}));

    if (speak) {
      speak=0; 
      Tts.getInitStatus().then(() => {
        Tts.speak(text);
      }, (err) => {
        if (err.code === 'no_engine') {
          Tts.requestInstallEngine();
        }
      });
    }
  }

If the user is interacting with the bot using the voice, the response from the bot will not only be in the form of a text but also as a voice. That is handled using Tts.speak(text). It can take some time to initialize the TTS engine, and Tts.speak() will fail to speak until the engine is ready. To wait for successful initialization, we are using getInitStatus() call.

Below are the snapshots of the app running on an Android device.

That’s all. Thank you for the read!

This story is authored by Dheeraj Kumar and Santosh Kumar. Dheeraj is a software engineer specializing in React Native and React based frontend development. Santosh specializes on Cloud Services based development.

Creating a Chatbot for Healthcare in React Native using Dialogflow

In this blog, we shall learn how to build an AI virtual assistant or a Chatbot using React Native and Dialogflow API.

Why are chatbots important?
A chatbot is a piece of software that helps in conducting a conversation through voice based or textual methods. Chatbots offer companies new opportunities to improve the customer engagement process and operational efficiency by reducing the typical cost of customer service.

Image result for dialogflow

What is Dialogflow?
Dialogflow (previously known as API.AI) is a Natural Language Processing (NLP) platform which can be greatly helpful to build conversational applications for a company’s customers in various languages and also across multiple platforms. Dialogflow enables developers to create text-based and voice conversation interfaces for responding to customer queries in different languages.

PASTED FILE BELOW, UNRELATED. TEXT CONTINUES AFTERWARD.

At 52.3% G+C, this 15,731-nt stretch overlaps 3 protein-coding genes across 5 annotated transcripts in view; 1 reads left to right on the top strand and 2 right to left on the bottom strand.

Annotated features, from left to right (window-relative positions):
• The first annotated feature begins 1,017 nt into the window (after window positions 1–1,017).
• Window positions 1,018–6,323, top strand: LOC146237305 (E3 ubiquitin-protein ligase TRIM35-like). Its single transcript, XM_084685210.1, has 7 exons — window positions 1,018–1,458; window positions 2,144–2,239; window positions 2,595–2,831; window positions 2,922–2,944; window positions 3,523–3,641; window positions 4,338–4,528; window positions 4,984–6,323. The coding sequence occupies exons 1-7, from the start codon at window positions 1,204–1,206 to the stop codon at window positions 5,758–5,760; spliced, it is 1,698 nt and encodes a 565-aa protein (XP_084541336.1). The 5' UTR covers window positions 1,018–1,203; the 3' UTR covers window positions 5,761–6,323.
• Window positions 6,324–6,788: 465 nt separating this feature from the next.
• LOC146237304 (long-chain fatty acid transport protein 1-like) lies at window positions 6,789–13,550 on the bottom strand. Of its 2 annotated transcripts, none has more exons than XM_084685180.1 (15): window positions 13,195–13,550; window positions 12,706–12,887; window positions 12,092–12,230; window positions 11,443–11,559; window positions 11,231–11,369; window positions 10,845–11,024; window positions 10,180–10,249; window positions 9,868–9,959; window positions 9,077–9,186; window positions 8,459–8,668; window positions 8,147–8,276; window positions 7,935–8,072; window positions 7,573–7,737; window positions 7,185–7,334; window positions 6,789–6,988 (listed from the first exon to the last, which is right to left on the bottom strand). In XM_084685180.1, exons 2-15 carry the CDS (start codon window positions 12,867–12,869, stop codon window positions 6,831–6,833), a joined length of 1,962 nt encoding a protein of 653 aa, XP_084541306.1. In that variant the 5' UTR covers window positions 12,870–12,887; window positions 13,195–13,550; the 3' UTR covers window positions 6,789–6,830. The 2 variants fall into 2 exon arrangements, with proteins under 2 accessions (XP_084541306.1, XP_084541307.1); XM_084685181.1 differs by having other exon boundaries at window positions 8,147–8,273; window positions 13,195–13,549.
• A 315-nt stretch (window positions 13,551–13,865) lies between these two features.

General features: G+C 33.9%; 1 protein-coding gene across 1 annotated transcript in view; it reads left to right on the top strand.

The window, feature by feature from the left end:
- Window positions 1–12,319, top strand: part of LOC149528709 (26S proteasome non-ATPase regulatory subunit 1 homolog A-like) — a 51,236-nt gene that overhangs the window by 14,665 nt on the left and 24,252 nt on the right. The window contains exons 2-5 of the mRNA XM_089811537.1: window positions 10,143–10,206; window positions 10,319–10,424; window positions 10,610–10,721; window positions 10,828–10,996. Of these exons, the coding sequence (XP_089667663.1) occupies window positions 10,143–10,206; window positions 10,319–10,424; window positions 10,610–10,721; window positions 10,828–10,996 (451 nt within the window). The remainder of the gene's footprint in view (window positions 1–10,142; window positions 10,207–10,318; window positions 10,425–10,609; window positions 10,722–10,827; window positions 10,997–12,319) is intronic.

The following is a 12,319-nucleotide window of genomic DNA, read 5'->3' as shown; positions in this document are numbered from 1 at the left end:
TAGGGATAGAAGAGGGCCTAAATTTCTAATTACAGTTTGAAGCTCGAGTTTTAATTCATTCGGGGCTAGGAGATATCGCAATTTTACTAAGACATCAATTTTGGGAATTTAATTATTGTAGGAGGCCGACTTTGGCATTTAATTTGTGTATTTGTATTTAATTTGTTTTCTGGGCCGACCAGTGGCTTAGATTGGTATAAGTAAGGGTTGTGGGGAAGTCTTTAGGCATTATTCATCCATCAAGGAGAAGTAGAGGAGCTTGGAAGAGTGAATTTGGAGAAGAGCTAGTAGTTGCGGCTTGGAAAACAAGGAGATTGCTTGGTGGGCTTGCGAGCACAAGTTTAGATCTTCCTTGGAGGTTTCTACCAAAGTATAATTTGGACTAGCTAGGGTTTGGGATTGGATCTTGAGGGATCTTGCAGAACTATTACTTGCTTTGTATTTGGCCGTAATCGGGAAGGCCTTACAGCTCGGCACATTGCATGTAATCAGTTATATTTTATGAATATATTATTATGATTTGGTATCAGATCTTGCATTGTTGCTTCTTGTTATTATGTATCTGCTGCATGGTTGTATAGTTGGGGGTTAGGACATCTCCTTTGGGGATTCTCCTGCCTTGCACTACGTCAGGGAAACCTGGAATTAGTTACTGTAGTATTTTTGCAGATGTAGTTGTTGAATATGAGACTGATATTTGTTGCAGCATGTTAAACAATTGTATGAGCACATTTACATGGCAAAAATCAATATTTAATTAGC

Why Dialogflow?
There are different chatbot SDK’s like Dialogflow, Amazon Lex, IBM Watson, Microsoft Bot Framework etc. The reasons to why we chose to use Dialogflow are:

  1. Dialogflow supports multiple platforms.
  2. Dialogflow supports all the devices like wearables, phones and other devices.
  3. Dialogflow also supports multiple languages.

How Dialogflow works?
In Dialogflow, the typical flow of any conversation involves these steps:

  1. The user providing an input.
  2. Dialogflow agent parsing that input based on the intent.
  3. Agent returning a response to the user.

Setting up Dialogflow account:

Navigate to console in the official website. After navigating to console you will be prompted to sign in with Google, go ahead and sign-in. After successfully signing in you can see a dashboard.

Before we dive into the platform and start building the bot/agent, let us learn about the terms used in Dialogflow.

After signing in, you could see a Create Agent tab. An agent is nothing but the bot that you would like to create. Give a name of your choice and click on the Create button. After creating successfully you could see multiple tabs on the left side of the screen like:

  1. Intents
  2. Entities
  3. Fulfillment etc

Intents:
An Intent is a specific action that the user can invoke by using one of the defined terms in the Dialogflow console. 

For example, the user could ask “What’s the time?” or “What is today’s date?” if these terms are defined within the console, then they will be detected by Dialogflow and intents that are defined under will get triggered.

You can create an intent by clicking on create intent as shown below.

You shall see some default intents already available. We can create the new intents here.

Entities:
An Entity is a property which can be used by Dialogflow to answer the request from the user. The entity will usually be a keyword within the request such as a name, date, time etc. 

Dialogflow has a rich set of predefined entities and also has an option that enables the developer to define custom entities as well.

Fulfillment:
When the user provides the input, Dialogflow needs to process the user input which might contain entities as well. Hence Dialogflow needs to request the information from web-hook so as to fulfill the users request. The input provided by the user along with entities is then sent to the web-hook so that the required information can be retrieved. Once the Dialogflow receives the information from web-hook it sends the response back to the user in the desired manner.